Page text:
This article was originally published in Inside Manila.
When we heard the word “sustainability,” the thing that usually comes out of our mind is going green. While you’re not exactly wrong, there’s actually more to sustainability than “Reduce, Reuse, and Recycle”.
In 1994, John Elkington, founder of British consultancy called “SustainAbility,” coined the phrase “triple bottomline,” which consists of three Ps: Profit, People, and Planet. These are the three important fronts in measuring sustainability in a workplace.
Practicing sustainability especially in the workplace doesn’t have to be complicated. Considering these four factors we got from exclusive interview with President and CEO of Drink Sustainability Communications Harris Guevarra will help you get started:
A sustainable workplace also reflects on how the employees are treated well. It will create a positive environment and positive progress rate based on the work done. For an instance, a company that discourages overtime work has a more sustainable strategy of pursuing their employees to be productive in a day.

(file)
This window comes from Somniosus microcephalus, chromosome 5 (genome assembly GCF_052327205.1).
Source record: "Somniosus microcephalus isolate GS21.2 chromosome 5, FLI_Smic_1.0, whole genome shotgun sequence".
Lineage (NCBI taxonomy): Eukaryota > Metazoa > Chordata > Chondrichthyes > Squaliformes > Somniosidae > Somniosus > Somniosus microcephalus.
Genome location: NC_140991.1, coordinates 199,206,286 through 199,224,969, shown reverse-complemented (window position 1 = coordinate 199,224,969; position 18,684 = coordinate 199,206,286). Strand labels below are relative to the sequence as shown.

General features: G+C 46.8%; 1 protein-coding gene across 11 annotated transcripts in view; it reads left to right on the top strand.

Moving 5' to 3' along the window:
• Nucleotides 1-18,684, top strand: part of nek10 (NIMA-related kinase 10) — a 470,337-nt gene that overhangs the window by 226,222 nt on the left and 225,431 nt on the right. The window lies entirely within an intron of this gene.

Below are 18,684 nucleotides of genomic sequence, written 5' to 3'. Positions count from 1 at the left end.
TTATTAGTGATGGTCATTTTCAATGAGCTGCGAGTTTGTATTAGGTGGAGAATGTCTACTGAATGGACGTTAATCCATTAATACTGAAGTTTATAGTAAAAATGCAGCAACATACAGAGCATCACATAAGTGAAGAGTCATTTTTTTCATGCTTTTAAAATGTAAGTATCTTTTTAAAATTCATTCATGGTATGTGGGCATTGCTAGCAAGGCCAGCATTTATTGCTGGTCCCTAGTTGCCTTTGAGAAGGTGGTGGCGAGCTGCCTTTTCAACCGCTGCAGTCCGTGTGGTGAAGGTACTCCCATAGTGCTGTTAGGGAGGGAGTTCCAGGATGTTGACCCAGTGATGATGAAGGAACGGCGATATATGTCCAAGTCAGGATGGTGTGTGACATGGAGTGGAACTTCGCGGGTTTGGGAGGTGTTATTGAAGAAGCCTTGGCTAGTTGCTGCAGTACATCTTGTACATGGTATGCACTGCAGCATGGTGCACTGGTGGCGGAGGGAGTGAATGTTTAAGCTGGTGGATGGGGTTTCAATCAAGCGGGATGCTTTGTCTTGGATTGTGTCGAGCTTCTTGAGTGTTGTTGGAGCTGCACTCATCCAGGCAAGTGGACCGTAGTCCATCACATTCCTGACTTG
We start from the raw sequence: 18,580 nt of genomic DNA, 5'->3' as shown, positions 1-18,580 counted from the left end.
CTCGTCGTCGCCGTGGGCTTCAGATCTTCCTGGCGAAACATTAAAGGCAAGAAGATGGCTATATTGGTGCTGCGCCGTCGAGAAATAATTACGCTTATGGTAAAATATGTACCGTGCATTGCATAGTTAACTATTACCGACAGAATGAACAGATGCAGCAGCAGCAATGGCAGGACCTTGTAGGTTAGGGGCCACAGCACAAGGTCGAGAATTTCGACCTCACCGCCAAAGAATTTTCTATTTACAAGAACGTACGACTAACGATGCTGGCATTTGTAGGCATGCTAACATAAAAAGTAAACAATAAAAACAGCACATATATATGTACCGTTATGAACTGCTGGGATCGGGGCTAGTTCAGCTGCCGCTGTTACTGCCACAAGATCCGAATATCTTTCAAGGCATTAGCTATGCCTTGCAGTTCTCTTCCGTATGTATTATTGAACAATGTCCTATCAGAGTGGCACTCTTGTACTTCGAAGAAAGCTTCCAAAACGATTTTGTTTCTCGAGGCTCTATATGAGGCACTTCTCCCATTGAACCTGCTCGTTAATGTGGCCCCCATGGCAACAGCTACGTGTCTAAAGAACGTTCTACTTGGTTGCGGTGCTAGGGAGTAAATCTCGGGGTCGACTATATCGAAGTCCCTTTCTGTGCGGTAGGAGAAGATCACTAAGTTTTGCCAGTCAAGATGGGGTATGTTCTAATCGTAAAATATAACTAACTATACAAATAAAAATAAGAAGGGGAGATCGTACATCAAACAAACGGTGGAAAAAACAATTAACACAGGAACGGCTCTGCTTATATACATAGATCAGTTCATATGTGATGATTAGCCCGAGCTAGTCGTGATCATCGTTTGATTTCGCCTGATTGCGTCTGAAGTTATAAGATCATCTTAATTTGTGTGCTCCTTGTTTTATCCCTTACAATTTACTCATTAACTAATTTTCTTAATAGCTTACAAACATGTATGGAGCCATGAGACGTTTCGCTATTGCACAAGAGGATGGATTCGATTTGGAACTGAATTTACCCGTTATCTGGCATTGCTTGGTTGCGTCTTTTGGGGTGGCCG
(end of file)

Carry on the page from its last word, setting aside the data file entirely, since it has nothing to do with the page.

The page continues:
Help your company reduce energy consumption by encouraging your colleagues to turn off their computers before leaving, and to make sure to switch off lights when the office is not in use. At least unplug the unnecessary electric devices off before the workday is over will do. This will not only help cut the company’s bills, but will also make the business more environment conscious, yes?
Get rid of stress by putting greener accents in your working area. Plants absorb organic and inorganic air pollutants, and release more oxygen into the air—thus, creating a happier and healthier atmosphere. At least that’s one way to detoxify a workplace.
Submit Sustainability Report
Calling it “the language of 21st century business,” President and CEO of Drink Sustainability Communications Harris Guevarra said that in sustainability, looking at the environmental impacts while considering the social performance of the company “must be tied to the policies and management approach.” This is mainly for business owners who wants to engage in sustainability communications.
According to Guevarra, sustainability reporting is important to know the real issues of your stakeholders while gaining a more holistic approach in business and its community initiatives. What makes it more significant is it taps on environmental and social aspects, “encouraging clients to take stock of their operations to make sure that they have a positive effect where they operate.”
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